It has to be considered that the remote control operated cart does not produce tangible advantages for the person using it because, even if there is a reduction in the effort of carrying the clubs, there is still a necessary effort in concentrating on operating the remote control, which could result, in some cases, as stressful as carrying the golf bag. So, it has been searched, in the past, a solution to the problem of automatically transporting golf bags and clubs on the golf courses without requiring particular attention of the player and they have been proposed battery powered carts studied for following the user, however, never entered into practical use owing the sophisticated and expensive radio-controlled based techniques employed.

In particular, in U.S. Pat. No. 4,109,186 is shown all user following cart including a radio controlled guidance and speed control system in which spaced receivers are located on the vehicle for receiving magnetic energy signals from a signal source associated with the user.

In such a system the control of the vehicle involves some difficulties; in fact, it is based on the energy level differencies of the signals received by the receivers, and therefore, owing to the very small distances between the receivers, the above differencies are not suitable to be revealed and processed in a reliable way.

A more general and complete solution to the problem of serving the user on a golf course is shown in U.S. Pat. No. 5,711,388 that concerns a computerized, autonomous, robotic caddy capable of storing mapped areas and navigation rules an capable, also, of interacting with a global surveillance apparatus in order to serve the golfer around a golf course.

In this case, the cart is capable of decision making, emulating so a human caddy, and even more, it can give the user detailed informations about the environment of the play, but, it has to be noted that also in this case, when the cart interacts directly with the human user, the same problems of the former solution are encountered considering that, also in this case, the location of the golfer involves the directional sensing of radio signals transmitted from a beacon carried by the golfer itself.

So, in order to obtain an automatic transporting of golf bags and clubs with no or minimal attention required to the player, it urges, among others, to seek a solution to the problem of locating in a reliable way the player in respect of the cart by using techniques well fitting the dimensions of the cart and the distances involved in the process.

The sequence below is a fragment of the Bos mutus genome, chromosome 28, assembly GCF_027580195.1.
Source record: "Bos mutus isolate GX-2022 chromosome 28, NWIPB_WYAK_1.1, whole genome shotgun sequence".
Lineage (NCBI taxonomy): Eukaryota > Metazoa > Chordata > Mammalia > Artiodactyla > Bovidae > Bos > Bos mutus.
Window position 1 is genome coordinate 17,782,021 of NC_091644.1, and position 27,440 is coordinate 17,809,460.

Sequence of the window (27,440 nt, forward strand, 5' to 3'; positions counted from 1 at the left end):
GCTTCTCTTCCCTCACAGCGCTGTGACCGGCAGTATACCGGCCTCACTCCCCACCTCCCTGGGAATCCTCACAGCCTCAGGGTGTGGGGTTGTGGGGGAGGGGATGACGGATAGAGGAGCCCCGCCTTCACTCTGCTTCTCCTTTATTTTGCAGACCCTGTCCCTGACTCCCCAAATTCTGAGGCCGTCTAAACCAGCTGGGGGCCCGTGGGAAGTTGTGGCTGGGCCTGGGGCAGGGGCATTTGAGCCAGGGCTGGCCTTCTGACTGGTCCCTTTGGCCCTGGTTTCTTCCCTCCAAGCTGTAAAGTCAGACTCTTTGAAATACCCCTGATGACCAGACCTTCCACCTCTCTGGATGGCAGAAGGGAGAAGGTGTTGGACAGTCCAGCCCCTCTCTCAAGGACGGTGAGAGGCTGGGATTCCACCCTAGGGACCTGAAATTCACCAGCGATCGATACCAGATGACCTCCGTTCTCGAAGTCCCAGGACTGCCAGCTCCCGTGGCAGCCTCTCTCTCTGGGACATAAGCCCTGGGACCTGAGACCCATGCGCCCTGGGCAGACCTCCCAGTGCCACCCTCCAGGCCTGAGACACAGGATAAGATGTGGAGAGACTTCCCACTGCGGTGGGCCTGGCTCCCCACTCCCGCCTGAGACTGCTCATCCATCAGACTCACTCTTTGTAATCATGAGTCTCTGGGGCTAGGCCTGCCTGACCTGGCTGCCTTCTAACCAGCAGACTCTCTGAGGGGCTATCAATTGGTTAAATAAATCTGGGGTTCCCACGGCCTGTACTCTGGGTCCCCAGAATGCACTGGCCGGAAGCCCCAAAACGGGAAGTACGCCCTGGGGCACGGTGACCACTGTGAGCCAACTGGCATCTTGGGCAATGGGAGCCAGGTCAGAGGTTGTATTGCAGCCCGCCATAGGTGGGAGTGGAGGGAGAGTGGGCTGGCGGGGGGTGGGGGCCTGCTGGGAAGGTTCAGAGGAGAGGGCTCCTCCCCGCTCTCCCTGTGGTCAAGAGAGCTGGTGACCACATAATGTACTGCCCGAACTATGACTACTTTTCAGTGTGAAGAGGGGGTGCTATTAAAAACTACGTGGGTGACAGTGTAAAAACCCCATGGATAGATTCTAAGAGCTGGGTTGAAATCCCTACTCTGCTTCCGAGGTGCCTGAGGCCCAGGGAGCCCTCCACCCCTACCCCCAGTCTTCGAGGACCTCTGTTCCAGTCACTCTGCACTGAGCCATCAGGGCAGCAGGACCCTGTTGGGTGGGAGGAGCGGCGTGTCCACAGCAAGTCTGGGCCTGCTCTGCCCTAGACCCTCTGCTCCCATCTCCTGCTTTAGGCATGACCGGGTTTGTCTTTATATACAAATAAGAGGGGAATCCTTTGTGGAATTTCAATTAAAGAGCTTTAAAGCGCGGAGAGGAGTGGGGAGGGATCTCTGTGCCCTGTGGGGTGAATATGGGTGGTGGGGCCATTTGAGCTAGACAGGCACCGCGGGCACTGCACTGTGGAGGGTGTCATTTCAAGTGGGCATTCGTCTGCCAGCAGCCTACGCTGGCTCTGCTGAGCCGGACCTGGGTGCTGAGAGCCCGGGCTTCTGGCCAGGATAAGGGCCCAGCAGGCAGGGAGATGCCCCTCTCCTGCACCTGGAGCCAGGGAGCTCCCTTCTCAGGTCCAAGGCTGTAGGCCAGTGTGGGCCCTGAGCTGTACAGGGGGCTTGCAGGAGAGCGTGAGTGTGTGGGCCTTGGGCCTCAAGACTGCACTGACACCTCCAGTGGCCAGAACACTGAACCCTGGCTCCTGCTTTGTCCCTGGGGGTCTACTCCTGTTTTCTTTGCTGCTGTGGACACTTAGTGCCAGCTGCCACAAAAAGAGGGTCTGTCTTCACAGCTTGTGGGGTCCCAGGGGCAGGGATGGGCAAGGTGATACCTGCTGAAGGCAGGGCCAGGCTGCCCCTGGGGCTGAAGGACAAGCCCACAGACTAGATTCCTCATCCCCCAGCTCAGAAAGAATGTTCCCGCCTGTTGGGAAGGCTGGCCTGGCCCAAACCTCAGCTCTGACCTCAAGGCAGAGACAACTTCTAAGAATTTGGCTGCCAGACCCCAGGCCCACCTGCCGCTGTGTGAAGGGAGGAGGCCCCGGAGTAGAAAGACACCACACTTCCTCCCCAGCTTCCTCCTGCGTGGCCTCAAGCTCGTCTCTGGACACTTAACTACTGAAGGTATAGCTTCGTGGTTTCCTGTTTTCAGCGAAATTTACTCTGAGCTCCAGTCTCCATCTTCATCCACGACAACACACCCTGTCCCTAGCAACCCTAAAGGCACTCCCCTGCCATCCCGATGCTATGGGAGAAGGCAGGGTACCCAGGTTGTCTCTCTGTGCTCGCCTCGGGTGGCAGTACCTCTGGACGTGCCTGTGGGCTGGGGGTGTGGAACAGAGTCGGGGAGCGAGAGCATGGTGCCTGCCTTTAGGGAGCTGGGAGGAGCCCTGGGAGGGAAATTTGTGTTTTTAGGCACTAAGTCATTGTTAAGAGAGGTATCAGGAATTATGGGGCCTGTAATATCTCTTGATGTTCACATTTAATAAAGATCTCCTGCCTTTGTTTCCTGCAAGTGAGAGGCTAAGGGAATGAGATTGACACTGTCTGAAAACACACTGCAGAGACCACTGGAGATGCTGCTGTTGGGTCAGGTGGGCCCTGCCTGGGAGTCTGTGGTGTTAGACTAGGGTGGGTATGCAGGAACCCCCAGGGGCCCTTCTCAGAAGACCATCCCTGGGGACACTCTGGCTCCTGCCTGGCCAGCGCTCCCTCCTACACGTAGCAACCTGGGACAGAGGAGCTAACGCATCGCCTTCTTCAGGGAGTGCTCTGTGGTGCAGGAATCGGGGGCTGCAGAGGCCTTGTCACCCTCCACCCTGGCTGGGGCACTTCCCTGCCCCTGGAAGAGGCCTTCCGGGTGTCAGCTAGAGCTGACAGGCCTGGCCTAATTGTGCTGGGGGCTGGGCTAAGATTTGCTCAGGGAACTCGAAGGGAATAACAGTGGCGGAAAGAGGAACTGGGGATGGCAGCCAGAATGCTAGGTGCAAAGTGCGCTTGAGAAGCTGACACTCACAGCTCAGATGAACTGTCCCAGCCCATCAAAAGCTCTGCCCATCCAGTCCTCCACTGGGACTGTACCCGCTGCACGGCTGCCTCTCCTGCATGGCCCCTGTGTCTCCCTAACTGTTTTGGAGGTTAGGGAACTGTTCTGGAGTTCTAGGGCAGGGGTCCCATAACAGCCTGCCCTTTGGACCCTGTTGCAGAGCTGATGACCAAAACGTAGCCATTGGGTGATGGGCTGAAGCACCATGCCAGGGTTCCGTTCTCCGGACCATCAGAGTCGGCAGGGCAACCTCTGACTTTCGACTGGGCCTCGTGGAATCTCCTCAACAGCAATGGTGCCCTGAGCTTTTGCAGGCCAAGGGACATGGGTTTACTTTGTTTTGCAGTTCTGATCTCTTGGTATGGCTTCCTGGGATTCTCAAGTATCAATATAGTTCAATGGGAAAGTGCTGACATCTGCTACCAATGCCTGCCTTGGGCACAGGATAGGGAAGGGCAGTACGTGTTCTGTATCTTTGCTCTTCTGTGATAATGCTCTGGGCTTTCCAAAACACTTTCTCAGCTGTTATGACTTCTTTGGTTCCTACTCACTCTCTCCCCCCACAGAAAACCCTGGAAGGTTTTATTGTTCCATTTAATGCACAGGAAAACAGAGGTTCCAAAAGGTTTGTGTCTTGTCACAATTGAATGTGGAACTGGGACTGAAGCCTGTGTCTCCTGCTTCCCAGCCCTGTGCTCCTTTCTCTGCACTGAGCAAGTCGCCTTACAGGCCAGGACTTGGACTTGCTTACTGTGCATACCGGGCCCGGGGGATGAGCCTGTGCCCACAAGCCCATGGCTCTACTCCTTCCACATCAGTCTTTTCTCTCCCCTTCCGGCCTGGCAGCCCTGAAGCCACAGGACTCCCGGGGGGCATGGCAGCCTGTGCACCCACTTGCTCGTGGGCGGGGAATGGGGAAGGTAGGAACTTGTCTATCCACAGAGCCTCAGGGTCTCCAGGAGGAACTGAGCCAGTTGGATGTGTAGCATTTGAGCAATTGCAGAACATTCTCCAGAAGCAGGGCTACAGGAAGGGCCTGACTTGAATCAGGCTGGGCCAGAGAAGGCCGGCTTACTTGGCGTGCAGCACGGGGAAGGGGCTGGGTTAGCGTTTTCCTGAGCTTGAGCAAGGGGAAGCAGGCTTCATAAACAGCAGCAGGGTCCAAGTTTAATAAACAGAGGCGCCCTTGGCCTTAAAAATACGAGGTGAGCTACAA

Furthermore, we need also to consider that golf carts are generally very essential because they are conceived to resolve in the most economical way the problem of transporting the clubs, without taking under consideration, for example, space to carry other accessories. Most of these carts, in fact, have a very simple structure, with a maximum of three wheels, one of which is almost always very small.

SUMMARY OF THE INVENTION

It is the primary object of the present invention to provide a cart with electrical propulsion for transporting golf clubs or other objects and accessories, with an innovative cost-effective guidance system completely automatic, in relation to the position of the player on the field, and having structural characteristics made to create high levels of reliability.

Another object of the invention is to provide a cart in which it will be possible to situate and protect golf clubs or bags and other accessories deemed useful in the development of the game and that furthermore, presents particular features of safety, handiness and transportability.

According to its broadest aspect, the present invention provides a cart for transporting golf clubs or other objects and accessories, wherein one or more electric drive motors are connected to one or more wheels of said cart, said motor or motors being fed by a battery installed on board, one or more electronic controllers are operated to control the motor or motors in both directions of movement a plurality of sensors, peripherally disposed on the cart, are used to detect the presence of obstacles in the path of the cart and to sense the signals coming from an external ultrasonic signal source positioned in view of said sensors and associated with the user, at least a microcomputer control unit, interfacing said sensors, is capable of driving said electronic controller or controllers according to an algorithm useful to lead said cart into the proximity of said external signal source.